FIG. 1 is a side view of a shoe containing the module of the present invention in the sole thereof.

FIG. 2 is a side view partly in cross-section of the module of the present invention.

FIG. 3 is a top view of the module of FIG. 2.

FIG. 4 is a side view of a faceted lens placed in front of the LED of FIG. 2.

FIG. 5 is a side view of a toy motor vehicle containing the module of the present invention.


A shoe is shown in FIG. 1 and indicated generally by reference character 10. Shoe 10 has an upper 11 and a sole 12. A hollow cavity is formed in sole 12 similar to that shown in U.S. Pat. No. 5,732,486, which is incorporated by reference herein for background purposes. A clear window 13, which is preferably clear polyvinyl chloride, is sealed in the sole of the shoe and behind this is indicated a moving LED 14. While LED 14 is shown in the sole of the shoe, it can, of course, be positioned in a pocket in the upper portion of the shoe and it can, of course, be at the toe, the heel, or any place around the sole. It can, of course, alternatively be positioned in another device such as a toy or a novelty item.

The module itself is shown in side view in FIG. 2 where a waterproof box 15 contains a battery 16. A motion sensitive switch is generally indicated by reference character 17. A first conductor 18 is connected through motion sensitive switch 17 to LED 14. A pair of helical springs 19 and 20 hold the LED 14 in a cantilevered manner. Springs 19 and 20 are electrically conductive and are soldered or otherwise electrically connected to leads 21 and 22 of LED 14. LED 14 might be a surface mount LED to minimize size and weight.

As the result of the mounting of LED 14 at the end of two flexible helical springs, and including a motion sensitive switch in the circuit, when a wearer of the shoe walks, the circuit is completed intermittently as the result of switch 17, while at the same time, the LED is moving up/down and backwards/forward. The effect is very surprising and attention-getting.

The module of FIG. 2 is shown in top view in FIG. 3 where the motion sensitive switch can be seen to have a spring 23 with a weight 24 at its end. An electrical contact 25 is located intermediate between a spring support 26 and weight 24.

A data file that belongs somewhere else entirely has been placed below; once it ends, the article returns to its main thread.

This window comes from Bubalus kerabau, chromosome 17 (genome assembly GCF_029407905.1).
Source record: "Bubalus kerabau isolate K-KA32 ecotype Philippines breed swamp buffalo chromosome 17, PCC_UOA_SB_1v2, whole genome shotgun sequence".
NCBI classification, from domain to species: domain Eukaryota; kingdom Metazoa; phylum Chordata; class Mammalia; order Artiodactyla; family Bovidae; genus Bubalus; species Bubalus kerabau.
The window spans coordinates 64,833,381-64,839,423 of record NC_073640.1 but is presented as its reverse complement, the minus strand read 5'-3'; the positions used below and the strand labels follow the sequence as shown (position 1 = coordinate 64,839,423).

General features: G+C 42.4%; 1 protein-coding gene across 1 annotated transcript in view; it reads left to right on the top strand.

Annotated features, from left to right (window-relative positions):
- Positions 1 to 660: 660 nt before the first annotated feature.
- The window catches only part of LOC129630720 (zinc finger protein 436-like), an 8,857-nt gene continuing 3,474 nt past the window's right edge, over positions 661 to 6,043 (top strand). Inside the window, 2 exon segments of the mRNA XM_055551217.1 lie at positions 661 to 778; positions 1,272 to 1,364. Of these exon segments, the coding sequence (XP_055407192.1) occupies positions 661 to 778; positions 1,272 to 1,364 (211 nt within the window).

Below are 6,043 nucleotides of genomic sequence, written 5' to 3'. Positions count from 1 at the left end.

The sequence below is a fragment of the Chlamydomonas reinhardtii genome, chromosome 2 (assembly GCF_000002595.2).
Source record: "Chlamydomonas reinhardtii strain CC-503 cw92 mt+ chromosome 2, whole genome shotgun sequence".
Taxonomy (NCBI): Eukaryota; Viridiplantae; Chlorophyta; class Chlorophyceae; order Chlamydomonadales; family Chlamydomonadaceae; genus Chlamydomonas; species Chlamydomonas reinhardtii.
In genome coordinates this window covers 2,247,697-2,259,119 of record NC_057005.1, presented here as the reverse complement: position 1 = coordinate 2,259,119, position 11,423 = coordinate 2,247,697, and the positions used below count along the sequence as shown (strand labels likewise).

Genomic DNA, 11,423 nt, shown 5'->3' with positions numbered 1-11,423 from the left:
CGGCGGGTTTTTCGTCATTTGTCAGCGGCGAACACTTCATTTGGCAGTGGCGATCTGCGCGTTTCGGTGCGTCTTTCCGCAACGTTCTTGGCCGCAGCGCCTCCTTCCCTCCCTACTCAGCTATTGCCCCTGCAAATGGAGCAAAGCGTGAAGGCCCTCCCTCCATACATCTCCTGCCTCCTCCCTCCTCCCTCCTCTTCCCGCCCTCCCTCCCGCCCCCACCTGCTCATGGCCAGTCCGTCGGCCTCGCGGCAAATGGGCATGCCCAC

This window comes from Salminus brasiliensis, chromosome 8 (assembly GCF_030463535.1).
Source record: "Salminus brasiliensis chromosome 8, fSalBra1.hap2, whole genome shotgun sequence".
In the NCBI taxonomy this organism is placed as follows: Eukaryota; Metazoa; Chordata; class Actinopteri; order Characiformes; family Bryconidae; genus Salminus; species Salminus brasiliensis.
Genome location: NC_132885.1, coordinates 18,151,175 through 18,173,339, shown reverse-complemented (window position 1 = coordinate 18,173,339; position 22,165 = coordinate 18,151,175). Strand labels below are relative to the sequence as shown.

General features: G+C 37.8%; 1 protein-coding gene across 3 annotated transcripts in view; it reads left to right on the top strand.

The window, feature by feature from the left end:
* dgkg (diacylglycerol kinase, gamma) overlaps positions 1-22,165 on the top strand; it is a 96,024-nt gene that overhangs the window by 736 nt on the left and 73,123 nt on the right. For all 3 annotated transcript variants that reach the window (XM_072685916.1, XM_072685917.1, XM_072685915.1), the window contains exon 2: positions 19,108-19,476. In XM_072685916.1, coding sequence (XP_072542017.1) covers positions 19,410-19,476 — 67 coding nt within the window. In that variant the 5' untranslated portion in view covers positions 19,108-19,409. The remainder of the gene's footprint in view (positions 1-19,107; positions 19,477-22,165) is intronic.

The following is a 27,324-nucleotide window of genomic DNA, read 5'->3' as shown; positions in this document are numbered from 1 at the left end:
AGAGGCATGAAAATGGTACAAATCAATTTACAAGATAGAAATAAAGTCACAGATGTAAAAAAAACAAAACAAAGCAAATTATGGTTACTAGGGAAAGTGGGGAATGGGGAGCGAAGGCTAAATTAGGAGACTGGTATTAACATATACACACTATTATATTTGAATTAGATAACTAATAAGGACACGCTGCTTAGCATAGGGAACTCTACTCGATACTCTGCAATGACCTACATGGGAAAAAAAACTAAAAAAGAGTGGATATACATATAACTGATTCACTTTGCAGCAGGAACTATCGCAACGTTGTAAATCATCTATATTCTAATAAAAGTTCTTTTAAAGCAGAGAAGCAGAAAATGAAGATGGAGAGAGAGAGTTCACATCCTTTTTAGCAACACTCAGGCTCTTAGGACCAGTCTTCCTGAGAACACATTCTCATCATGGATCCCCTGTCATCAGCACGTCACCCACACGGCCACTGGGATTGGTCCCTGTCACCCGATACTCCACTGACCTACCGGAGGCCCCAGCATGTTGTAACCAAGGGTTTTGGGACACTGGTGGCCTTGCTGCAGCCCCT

While two helical springs are shown in FIGS. 1 and 2, it is also contemplated that LED 14 be supported by a single helical spring on one of the leads, such as lead 21, and a flexible conductor, such as a small diameter wire, be used in place of helical spring 20. Alternatively, in place of a helical spring, a thin conductive whisker could be used in place of the helical springs. A further option is the suporting of the LED or other lamp on a con-conducting spring and providing highly flexible wires to the lamp so that the wires do not restrict movement of the lamp.

It has also been found that an exceptionally spectacular appearance results when an optically distorted lens such as a faceted lens is used for the clear window 13. The movement and the blinking on and off of the LED behind the faceted lens provides a very attractive appearance. While one LED is shown in the drawings, it is, of course, possible that two or more lamps can be spring supported by box 15. It is also preferable, although not essential, that two springs be used, with one spring being mounted above the other when the LED is mounted in an elongated window, such as that shown in FIG. 1 of the drawings. In this way, the motion of the switch along the window is enhanced and the up and down motion, while still present, is lessened.

A toy truck 28 is shown in FIG. 5 supporting the module of FIGS. 2 and 3 therein. A faceted dome 27 is mounted on top of the truck 28. A moveable LED 14 is supported within faceted dome 27. As the truck 28 is moved, the LED 14 blinks on and off and moved back and forth under dome 27. The module may also be supported in other novelty items such as balls, yo-yos and the like.

The present embodiments of this invention are thus to be considered in all respects as illustrative and not restrictive; the scope of the invention being indicated by the appended claims rather than by the foregoing description. All changes which come within the meaning and range of equivalency of the claims are intended to be embraced therein.

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Referenced by
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US6619812 *Jan 18, 2002Sep 16, 2003Carmen RapisardaIlluminated shoe or clothing with force responsive pulse rate
US6788201Nov 5, 2002Sep 7, 2004Skechers U.S.A., Inc. IiMotion sensitive switch and circuitry
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U.S. Classification362/103, 362/802, 362/276, 36/137, 362/394
International ClassificationA43B3/00
Cooperative ClassificationY10S362/802, A43B1/0036
European ClassificationA43B1/00C10
Legal Events
May 6, 2003ASAssignment
Nov 9, 2004FPAYFee payment
Year of fee payment: 4
Nov 6, 2008FPAYFee payment
Year of fee payment: 8
Nov 7, 2012FPAYFee payment
Year of fee payment: 12